The dominant genres in the rock underground then were hardcore and all the new strains of metal (black metal, speed metal, thrash metal, most of which sounded like “shit metal” to my ears). These were juvenile genres composed of screaming instead of singing and moshing instead of dancing. The gigs were more like sporting events and demolition derbies than concerts with teenaged boys, high on testosterone, running around and slamming into each other. Most of them were not there for the music, but to get drunk, to get laid, and failing that, to get in a fight or commit some wanton acts of vandalism.
The hardcore and metal songs may have had five or six chords in them, but the dominant note was always the same: anger. And the lyrics, when you could actually decipher them, were little more than clichés with nursery rhyme schemes, or simplistic political slogans, except for a few rarities like the Dead Kennedys and SNFU.
The songs of Leonard Cohen, with their elaborate word play, slow tempos, Spartan instrumentation and lack of volume, were a welcome counterpoint. The vocals and words displayed a degree of vulnerability that gave them the intimacy of confessions whispered in the dread of night, but were infused with enough poetry that they also had an air of mystery about them which encouraged and rewarded multiple plays.
Far from all the phony macho posturing and boasting of hardcore, metal, rap and their great grandparent, the blues, Cohen bemoaned his lack of handsomeness in “Chelsea Hotel #2,” his lack of bravery in “So Long Marianne,” his feelings of futility in “Take This Longing” (“all the useless things these hands have done”) and losing a woman to a “better man” in the same tune – even mocking his own singing in “Tower of Song,” revealing his panache for deadpan humor once again, “I was born with the gift of a golden voice.”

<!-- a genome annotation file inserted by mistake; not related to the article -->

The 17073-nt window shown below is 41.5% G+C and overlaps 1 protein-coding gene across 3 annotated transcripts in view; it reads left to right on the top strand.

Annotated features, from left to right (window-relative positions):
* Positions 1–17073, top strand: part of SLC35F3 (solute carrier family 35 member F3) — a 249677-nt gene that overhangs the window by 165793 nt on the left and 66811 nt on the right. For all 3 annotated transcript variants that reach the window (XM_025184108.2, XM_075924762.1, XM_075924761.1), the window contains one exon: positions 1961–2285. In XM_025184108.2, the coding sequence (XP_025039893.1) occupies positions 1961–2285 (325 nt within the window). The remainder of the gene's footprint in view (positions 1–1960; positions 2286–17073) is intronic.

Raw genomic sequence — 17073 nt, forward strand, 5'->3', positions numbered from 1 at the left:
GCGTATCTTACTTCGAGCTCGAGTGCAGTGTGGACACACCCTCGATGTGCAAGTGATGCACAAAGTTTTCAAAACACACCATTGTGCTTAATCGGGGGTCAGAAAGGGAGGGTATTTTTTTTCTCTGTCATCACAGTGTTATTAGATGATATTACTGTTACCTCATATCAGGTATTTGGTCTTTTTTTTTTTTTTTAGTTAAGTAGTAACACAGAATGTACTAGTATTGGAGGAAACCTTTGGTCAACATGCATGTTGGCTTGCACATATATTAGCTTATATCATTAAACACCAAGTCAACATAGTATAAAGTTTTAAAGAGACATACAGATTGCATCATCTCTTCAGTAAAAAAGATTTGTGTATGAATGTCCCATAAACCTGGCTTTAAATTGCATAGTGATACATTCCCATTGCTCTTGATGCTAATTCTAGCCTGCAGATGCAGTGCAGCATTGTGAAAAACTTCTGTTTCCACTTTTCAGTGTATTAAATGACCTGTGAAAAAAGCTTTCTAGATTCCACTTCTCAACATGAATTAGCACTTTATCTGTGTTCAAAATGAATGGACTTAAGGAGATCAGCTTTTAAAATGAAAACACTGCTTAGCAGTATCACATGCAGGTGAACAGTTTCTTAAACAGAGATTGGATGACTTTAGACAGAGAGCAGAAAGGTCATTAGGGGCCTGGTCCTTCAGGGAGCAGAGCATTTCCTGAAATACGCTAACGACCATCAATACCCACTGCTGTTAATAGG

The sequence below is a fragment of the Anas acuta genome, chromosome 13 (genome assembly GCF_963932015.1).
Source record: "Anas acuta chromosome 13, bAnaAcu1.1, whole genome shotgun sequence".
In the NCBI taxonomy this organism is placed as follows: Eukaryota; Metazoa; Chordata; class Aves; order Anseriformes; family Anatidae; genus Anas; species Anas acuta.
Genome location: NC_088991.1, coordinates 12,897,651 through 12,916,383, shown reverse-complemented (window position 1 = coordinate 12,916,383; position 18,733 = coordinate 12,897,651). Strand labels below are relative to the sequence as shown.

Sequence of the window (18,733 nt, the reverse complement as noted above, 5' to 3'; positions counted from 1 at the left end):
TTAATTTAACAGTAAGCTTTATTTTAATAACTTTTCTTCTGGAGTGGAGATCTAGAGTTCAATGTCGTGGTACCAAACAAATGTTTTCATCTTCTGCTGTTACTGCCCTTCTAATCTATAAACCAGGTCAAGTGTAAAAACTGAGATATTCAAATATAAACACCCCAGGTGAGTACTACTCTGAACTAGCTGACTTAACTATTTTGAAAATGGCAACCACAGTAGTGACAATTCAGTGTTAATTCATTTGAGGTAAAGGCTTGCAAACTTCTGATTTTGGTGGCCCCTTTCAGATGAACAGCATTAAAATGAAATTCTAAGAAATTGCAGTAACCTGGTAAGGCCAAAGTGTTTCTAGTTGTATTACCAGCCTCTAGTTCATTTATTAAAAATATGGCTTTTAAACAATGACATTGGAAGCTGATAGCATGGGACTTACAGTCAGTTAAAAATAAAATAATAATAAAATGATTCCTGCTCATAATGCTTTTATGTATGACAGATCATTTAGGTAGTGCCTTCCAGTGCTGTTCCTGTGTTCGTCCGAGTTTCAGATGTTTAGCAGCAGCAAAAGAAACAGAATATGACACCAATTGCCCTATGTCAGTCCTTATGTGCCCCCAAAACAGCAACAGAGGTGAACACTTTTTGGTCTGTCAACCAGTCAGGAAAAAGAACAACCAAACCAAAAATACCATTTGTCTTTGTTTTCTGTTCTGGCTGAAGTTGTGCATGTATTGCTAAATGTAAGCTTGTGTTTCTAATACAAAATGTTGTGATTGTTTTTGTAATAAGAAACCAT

No singer or songwriter I’ve ever heard has sung with more honesty and wit about his own failings and shortcomings than Leonard Cohen.
I don’t find those qualities “depressing” (as many have called his music). Such confessions could also be taken constructively, for it takes a lot of courage to make yourself that vulnerable and, acknowledging your flaws, as we all know but often deny, is the first step towards fixing them.
Now I’m talking Pap Psychology 101 and a poet of his caliber is beyond such platitudes.
FINDING HIS MUSIC IN MONTREAL
Only when I moved into the same neighborhood in Montreal where Leonard Cohen lived was I finally able to pinpoint where his music came from with more precision. Here were the Greek restaurants, the orthodox Jews and Jewish delicatessens, the Portuguese community, the finger-plucked riffs of flamenco guitar flitting from open windows, the Catholic cathedrals and the Blue Angel, a rustic country ‘n’ western bar, all of which stood in direct contrast to the city’s Parisian-style boutiques stocked with elegant fashions and the open-air cafes with their florid sundecks.
Some of my friends had spoken with Cohen in the neighborhood and all of them said he was a gentleman. But I never saw him in person or in concert until 1988, just after I’m Your Man came out. The album resurrected his career and reputation. Among us Cohenites it was a time of great jubilation. Not only was this one of his best records – he’d updated his sound with synths and drum machines – to my ears it was one of the best records of the entire 1980s, and launched one of the most unlikely comebacks in contemporary music.
Speaking of his renaissance, the maestro’s own reaction was somewhat glummer and wryer, telling the Montreal Gazette, I recall from memory, “Yes, I have been resurrected but I fully expect to be cast into oblivion again shortly.”